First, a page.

Are NFL players as bad as they are portrayed?

I’ve spent my entire adult life around NFL players and I’ve had some real up’s and down’s with them. But 95% (over 150) of the players I have dealt with were very good people. Even some of those who have made some mistakes have turned their mishaps into positives. Johnny Jolly for example is one of those people. And as painful as some days were, I am happy to be a part of his turnaround story. That being said, there are a handful of players in the league I wouldn’t represent because I don’t think a second chance is going to change who they are.

In the last few days I’ve heard countless harsh comments about NFL players in general. I can personally tell you that by lumping all players into a single group because of the actions of a few is a mistake.

In my experience, 95% of all NFL players are pretty good people: You don’t see it, hear it or read about it but over 90% of all NFL players spend a lot of their time and resources giving back. You don’t hear about it because most don’t want the recognition in fear of being accused of tooting their own horn. The media could care less about covering it because it’s not sexy, dirty or controversial enough for them to garner profitable attention. 95% players I’ve been around are solid family guys who do a lot of good when nobody is looking.

Now keep in mind that an NFL team manages about 100 players per year per club. The “100” number comes from ALL players who have been on the roster either during the regular season or the 90 they carry in the offseason for almost six months. In addition there are several on injured-reserve and/or other football or non-football injuries list. So all in all, each team must sign and manage over 100 players per year.

Compare that to any company, business or entity that manages and hires employees (teachers, lawyers, tradesman, military personnel, performers, or politicians) and there will always be a percentage of some bad apples. My point is that no matter what type of safeguards and prescreening measures the NFL adopts, a small percentage of bad apples will get in the door. Just like they do any other business or entity.

To complicate things even more, NFL players have time, money, status and some fame at a very young age and no learned skill set to manage all that’s thrown at them.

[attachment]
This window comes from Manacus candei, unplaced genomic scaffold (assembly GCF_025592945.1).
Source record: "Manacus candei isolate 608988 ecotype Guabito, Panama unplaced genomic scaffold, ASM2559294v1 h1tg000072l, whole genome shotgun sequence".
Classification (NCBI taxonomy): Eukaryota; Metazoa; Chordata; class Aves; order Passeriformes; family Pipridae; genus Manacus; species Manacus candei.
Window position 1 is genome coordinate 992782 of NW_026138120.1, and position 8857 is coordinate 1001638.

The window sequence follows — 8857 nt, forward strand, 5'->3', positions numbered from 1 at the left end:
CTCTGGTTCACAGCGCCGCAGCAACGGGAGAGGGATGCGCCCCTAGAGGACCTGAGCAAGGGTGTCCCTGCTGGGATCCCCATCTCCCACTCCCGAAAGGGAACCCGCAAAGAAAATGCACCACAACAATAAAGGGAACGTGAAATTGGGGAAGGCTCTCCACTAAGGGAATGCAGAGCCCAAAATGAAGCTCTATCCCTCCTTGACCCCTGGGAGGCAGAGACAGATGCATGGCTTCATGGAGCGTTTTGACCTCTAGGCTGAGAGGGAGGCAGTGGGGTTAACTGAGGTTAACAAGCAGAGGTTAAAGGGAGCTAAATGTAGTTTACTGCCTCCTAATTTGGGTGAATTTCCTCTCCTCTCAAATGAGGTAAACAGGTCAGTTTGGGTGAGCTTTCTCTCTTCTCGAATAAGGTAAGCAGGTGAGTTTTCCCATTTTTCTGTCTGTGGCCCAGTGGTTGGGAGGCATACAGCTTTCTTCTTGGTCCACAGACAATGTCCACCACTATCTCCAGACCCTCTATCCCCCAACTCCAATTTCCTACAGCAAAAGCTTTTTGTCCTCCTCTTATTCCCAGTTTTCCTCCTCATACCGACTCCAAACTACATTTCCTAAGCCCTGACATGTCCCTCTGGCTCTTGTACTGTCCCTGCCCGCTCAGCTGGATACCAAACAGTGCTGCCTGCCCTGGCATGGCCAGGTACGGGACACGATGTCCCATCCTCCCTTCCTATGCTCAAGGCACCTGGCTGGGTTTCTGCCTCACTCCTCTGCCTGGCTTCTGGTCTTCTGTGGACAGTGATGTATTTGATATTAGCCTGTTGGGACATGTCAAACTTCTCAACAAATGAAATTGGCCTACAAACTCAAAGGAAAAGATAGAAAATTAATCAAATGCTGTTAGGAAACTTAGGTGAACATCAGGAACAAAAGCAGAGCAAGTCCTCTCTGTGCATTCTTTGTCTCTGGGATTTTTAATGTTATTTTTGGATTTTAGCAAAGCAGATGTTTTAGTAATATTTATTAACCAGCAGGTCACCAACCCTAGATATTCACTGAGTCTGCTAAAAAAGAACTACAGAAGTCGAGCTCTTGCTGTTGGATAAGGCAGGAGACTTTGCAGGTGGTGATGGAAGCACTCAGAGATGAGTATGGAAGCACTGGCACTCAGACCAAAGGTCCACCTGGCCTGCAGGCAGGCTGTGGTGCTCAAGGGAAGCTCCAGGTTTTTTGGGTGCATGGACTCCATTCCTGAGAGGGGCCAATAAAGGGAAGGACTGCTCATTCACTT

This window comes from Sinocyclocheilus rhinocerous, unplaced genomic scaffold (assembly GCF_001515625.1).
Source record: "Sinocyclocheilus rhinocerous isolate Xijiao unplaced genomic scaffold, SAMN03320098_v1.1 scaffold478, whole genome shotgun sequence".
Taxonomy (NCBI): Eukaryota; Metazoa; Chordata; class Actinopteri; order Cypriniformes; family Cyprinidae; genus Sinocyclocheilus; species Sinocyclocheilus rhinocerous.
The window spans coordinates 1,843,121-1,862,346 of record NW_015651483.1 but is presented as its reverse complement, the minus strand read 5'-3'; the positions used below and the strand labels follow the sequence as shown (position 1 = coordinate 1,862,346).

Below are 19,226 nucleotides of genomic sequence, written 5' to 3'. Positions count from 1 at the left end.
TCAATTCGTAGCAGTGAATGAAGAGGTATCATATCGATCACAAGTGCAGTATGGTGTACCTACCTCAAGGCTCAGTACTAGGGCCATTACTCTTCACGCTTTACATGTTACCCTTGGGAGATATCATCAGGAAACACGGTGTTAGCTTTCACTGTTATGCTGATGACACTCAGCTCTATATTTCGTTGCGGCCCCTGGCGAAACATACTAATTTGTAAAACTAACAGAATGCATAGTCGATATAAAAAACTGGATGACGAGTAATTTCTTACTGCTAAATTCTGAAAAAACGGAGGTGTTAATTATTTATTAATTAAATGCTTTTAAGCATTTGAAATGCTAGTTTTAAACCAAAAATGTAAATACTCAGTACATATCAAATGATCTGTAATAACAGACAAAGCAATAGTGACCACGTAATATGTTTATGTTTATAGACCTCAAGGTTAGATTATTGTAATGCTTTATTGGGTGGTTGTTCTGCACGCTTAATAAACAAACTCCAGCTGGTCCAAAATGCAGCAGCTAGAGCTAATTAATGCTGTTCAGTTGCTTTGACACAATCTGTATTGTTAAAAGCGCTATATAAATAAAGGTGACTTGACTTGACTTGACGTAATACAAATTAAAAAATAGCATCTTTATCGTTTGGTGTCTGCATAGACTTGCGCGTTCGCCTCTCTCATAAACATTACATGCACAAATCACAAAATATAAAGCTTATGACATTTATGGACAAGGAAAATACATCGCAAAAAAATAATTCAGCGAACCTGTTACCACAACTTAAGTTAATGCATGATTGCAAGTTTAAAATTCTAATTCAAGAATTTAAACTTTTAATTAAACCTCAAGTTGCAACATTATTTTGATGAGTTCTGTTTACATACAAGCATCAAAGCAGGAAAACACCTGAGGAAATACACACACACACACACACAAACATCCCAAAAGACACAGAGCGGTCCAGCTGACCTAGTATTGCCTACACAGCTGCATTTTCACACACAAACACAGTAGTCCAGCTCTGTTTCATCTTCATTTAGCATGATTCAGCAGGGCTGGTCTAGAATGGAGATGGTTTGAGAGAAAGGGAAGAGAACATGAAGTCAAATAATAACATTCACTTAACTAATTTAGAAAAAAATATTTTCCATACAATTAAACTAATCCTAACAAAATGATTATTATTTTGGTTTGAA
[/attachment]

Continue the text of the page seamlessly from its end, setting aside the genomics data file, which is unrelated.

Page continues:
I was talking to a player the other day who was telling me that “wow, you have to really grow up fast in this league”, as he was telling me about putting a life together in one weekend after being told he made the team. What most of us get to figure out over a long period of time, without millions of people watching everything we do, pro athletes get thrown into the fire without a manual. Now, I’m not making excuses for some horrible acts by some noted star players but my point is that as whole, NFL players on a percentage basis compared to the general population carry themselves fairly well considering their position.

What’s more is that a lot people throw darts at young athletes with no concept of what it’s like to have time, money and fame at the age of 22. I guarantee you that if you gave one million dollars to every 22 year old, that the majority of them would blow it at the same rate or faster than an NFL player would. Furthermore, give every 22 year old off work 3 months per year, some social status, drug test them and track their every social move, I guarantee you that the result would show that there will be a greater percentage of DUI’s, arrests, failed drug tests (especially marijuana), and social mishaps as compared to the NFL players.

So when a small percentage of NFL players do some really stupid and/or even horrendous acts, don’t tattoo all players as being similar to the ones read about. So far this year, of the estimated 3,200 players who are signed there have been about 30 arrests and/or charges against them. That’s less than 1% of all players.

Please keep in mind that Ray Rice, the man, and Adrian Peterson, the man, and the other accused of domestic violence probably would have done the same acts whether they were a schoolteacher, firemen, or a factory worker. So I highly doubt that NFL players are any worse than any other group in society.

The NFL is trying to figure who they are right now as a social compass, where the lines between personal and private lies, and what they can ask of their employees. In time, I believe they will get it right. They have to and they know it. Whether it’s because they are money motivated and don’t want to alienate fans and sponsors or because they truly care about the impact they can make on our society, they will get it right. Once again, they have to.

Its interesting that a few years ago Commissioner Goodell was known as the “Discipline Czar” and now everyone wants his head for not disciplining enough. And yes, he and the league screwed up big time on some of their recent disciplinary decisions. So they are learning that they aren’t qualified to be human resource directors, judges and/or counselors. They will be smart enough to hand that component over to those who are more qualified.

Going forward, the league needs to grow up on a lot of fronts. They need to hire the most qualified professionals they can find to set a new course for the league. They need to become more consistent in their disciplinary actions and start by getting the business people out of the human resources side of football. They need to raise the bar for themselves, the coaches and front office execs to be examples for the players and help them handle their professional and personal lives. So be patient, but continue to voice your concerns and remember that it will never be perfect and they won’t weed out all the potential offenders and things should get a lot better sooner than later.

Follow me on Twitter: @Jackbechta

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